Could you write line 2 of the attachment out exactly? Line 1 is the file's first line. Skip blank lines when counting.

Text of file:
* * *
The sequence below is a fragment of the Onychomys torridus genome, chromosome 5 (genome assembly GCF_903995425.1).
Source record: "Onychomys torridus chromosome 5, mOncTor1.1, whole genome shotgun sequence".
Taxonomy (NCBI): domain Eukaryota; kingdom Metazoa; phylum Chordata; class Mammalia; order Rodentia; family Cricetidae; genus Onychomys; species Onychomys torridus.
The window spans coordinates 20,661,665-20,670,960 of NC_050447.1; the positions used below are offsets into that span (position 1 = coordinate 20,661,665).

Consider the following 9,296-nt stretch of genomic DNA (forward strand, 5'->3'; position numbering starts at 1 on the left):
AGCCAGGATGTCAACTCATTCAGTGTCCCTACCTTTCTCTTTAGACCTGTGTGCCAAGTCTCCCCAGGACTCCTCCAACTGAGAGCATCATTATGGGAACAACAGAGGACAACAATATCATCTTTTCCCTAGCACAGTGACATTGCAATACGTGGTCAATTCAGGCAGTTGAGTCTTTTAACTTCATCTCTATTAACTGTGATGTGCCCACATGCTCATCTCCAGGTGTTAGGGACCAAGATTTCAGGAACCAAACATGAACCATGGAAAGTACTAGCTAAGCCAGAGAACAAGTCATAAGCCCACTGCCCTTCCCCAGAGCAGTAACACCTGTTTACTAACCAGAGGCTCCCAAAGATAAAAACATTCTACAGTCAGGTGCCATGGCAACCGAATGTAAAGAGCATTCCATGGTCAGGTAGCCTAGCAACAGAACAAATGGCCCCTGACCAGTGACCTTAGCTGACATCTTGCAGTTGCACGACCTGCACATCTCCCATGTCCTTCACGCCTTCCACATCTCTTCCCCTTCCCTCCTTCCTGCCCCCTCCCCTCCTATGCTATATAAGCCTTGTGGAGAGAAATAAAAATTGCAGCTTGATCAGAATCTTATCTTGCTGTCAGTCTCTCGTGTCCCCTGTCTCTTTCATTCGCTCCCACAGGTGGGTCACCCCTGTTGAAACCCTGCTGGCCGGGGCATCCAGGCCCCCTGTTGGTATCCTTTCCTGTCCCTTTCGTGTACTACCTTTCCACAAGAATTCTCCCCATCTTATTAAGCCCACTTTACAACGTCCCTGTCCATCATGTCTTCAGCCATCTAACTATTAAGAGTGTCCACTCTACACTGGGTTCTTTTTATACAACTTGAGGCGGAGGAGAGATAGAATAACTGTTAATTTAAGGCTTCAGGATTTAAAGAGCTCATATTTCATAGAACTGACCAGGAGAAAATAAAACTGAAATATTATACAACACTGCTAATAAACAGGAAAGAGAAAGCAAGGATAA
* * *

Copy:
Source record: "Onychomys torridus chromosome 5, mOncTor1.1, whole genome shotgun sequence".